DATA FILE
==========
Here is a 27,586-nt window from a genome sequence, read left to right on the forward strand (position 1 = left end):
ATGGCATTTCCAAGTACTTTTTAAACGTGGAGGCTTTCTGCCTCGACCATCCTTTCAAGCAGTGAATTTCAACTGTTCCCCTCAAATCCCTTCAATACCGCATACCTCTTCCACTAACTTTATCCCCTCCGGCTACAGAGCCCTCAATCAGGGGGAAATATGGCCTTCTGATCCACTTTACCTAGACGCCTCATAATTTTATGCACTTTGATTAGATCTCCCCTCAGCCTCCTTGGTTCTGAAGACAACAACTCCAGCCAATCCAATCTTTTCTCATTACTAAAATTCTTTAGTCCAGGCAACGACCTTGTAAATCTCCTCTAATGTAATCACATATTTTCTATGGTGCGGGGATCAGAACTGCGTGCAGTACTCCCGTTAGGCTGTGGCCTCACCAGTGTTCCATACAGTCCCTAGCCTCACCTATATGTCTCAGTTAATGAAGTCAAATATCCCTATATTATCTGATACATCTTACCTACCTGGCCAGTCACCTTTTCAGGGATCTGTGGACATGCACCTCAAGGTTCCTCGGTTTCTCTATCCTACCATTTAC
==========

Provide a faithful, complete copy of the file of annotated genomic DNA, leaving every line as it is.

Here is a 27,586-nt window from a genome sequence, read left to right on the forward strand (position 1 = left end):
ATGGCATTTCCAAGTACTTTTTAAACGTGGAGGCTTTCTGCCTCGACCATCCTTTCAAGCAGTGAATTTCAACTGTTCCCCTCAAATCCCTTCAATACCGCATACCTCTTCCACTAACTTTATCCCCTCCGGCTACAGAGCCCTCAATCAGGGGGAAATATGGCCTTCTGATCCACTTTACCTAGACGCCTCATAATTTTATGCACTTTGATTAGATCTCCCCTCAGCCTCCTTGGTTCTGAAGACAACAACTCCAGCCAATCCAATCTTTTCTCATTACTAAAATTCTTTAGTCCAGGCAACGACCTTGTAAATCTCCTCTAATGTAATCACATATTTTCTATGGTGCGGGGATCAGAACTGCGTGCAGTACTCCCGTTAGGCTGTGGCCTCACCAGTGTTCCATACAGTCCCTAGCCTCACCTATATGTCTCAGTTAATGAAGTCAAATATCCCTATATTATCTGATACATCTTACCTACCTGGCCAGTCACCTTTTCAGGGATCTGTGGACATGCACCTCAAGGTTCCTCGGTTTCTCTATCCTACCATTTAC